“I think that overall it is a positive thing that the wide range of cybersecurity education at all levels – not just university – is out there, but I also worry about its quality. We need theorists as much as we need operationalists, and we need those people to be well versed in the building blocks of very complex and complicated systems. A lot of that can be learned, but there’s still a considerable need for being autodidacts who can take what they are learning and build complex structures and ideas with that learning. Do the postgraduate courses and certifications allow people to expand on what they learned in university, or was what they were taught too limited or brittle a framework for them to provide a solid foundation for cybersecurity concepts? I don’t know,” he adds.

Cunha Barbosa adds that “the fact that there are specialization and postgraduate programs on top of degrees is itself a positive thing, since having a degree that gives the future expert broader educational foundations will allow them to learn about aspects of technology that go beyond security and will ultimately help them become better prepared for the challenges”.

In Canada, says Leveille, colleges and universities are now offering an increasing number of information security programs. “There are now degrees with specialization in computer security. Before, the only option was to do software development or computer networking. Cybersecurity experts need both, with a different approach,” he said, before adding: “There is still a growing need in our industry that we must fill. With the effort from the educational programs, perhaps we will see a more stable situation in a few years.”

A lack of cybersecurity career awareness

Young people often have a hard time deciding what career path to follow, and many finish high school without having a clear idea about what they want to do next. Cybersecurity is often not on the radar of young people because many of them lack enough information about this – arguably less traditional – career path in the first place. Perhaps more important: their assumptions of what a career in cybersecurity actually involves may be very inaccurate.

“The trope or image of the disaffected youth being a hacker and attacking computers (or ‘conducting offensive cyber-operations’) and gaining fame and fortune or ‘full-spectrum information dominance’ is appealing to youth but what’s lacking is a realization that there is much, much more to cybersecurity as well,” says Goretsky.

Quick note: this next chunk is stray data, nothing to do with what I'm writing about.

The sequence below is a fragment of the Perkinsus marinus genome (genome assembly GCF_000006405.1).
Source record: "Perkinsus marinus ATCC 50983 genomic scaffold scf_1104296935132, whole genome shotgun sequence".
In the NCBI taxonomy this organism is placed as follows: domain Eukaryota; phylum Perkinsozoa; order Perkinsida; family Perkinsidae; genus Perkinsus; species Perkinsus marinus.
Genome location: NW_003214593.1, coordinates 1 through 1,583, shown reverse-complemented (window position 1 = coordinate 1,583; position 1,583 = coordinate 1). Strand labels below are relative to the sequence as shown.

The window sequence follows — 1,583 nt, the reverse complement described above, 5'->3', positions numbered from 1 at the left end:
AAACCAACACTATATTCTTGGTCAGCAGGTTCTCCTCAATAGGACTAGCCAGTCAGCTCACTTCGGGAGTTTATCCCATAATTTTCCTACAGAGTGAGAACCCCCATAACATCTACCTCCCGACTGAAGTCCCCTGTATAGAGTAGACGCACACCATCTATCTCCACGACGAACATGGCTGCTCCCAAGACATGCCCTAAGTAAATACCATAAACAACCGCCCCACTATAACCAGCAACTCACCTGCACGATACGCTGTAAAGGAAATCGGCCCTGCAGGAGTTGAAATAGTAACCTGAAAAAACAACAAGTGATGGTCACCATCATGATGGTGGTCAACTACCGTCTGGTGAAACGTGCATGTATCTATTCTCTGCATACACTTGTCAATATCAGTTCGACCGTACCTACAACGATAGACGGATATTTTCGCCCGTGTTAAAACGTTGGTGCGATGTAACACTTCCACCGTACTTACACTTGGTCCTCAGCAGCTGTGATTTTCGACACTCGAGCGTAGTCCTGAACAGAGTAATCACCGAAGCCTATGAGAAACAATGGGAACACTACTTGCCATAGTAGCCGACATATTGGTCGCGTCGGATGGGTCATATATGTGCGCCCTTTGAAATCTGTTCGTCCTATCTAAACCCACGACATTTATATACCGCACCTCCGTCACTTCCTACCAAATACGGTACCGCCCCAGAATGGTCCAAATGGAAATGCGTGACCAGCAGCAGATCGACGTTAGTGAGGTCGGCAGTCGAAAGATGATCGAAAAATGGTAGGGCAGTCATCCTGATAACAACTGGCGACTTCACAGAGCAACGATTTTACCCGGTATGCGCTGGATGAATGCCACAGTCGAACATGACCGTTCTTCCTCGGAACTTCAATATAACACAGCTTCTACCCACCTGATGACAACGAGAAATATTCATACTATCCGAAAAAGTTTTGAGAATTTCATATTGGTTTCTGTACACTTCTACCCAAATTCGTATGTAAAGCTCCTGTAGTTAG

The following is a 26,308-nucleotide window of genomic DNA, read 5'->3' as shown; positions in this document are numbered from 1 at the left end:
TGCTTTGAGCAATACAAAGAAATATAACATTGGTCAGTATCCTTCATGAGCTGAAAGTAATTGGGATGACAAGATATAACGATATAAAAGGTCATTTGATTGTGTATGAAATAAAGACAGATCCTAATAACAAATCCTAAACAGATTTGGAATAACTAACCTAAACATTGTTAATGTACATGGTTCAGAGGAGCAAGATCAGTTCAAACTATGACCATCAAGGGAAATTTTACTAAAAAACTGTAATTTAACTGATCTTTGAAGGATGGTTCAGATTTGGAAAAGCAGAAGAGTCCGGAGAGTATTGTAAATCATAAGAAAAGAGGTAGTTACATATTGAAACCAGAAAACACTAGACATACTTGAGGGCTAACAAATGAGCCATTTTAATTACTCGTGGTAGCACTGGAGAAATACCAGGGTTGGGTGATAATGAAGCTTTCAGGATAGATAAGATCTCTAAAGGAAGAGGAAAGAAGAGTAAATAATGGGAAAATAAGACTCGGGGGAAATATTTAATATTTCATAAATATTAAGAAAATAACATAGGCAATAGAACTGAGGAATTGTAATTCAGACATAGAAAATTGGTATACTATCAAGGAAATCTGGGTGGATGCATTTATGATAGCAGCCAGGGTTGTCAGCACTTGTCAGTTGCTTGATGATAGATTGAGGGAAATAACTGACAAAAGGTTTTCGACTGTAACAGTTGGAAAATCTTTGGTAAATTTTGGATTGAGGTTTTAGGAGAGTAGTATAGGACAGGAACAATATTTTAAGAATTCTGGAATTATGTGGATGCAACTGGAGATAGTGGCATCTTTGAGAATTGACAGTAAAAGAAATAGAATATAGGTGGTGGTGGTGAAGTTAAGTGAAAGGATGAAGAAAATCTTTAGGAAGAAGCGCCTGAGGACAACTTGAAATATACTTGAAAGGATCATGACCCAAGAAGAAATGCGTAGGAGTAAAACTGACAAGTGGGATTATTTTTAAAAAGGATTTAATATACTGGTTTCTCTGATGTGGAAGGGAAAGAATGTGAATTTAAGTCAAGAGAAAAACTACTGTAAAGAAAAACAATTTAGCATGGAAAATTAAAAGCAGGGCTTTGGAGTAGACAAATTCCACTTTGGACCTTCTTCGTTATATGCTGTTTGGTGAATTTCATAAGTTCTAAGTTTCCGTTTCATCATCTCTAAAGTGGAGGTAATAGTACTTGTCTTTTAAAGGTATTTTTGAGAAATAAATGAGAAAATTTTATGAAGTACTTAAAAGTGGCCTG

That said, there is a sense that the general interest in pursuing a career in computer security has been trending higher in recent years, which may ultimately also help remove some of the common misconceptions.

“I see a lot more students interested in computer security than when I was a student myself. Before, it was something you’d have to be interested in on your own. Now there are enterprises and schools that encourage more students to enter the field. I think there’s a growing demand from the industry, perhaps due to the increase in attacks,” says Leveille.

Turning briefly to the importance of incorporating security from the onset of software development, we asked Leveille if he thinks that college and university curricula give students enough opportunities to learn security-by-design principles.

“I think that, nowadays, secure development is pretty well taught. However, the problem is that developers need the incentive to apply what they learn. Insecure code should be caught during code review and blocked from being included in the project. If developers see that their code is repeatedly rejected for security reasons, they will pay extra attention and will develop the right ‘reflexes’,” he said.


Given the growing range and constant evolution of threats, there’s clearly an urgent need to train and educate the next generation of IT security professionals and help plug the industry’s talent gap. Options and opportunities abound; at the end of the day, the future is bright for people looking to build a career in cybersecurity.

14 Nov 2019 – 11:30AM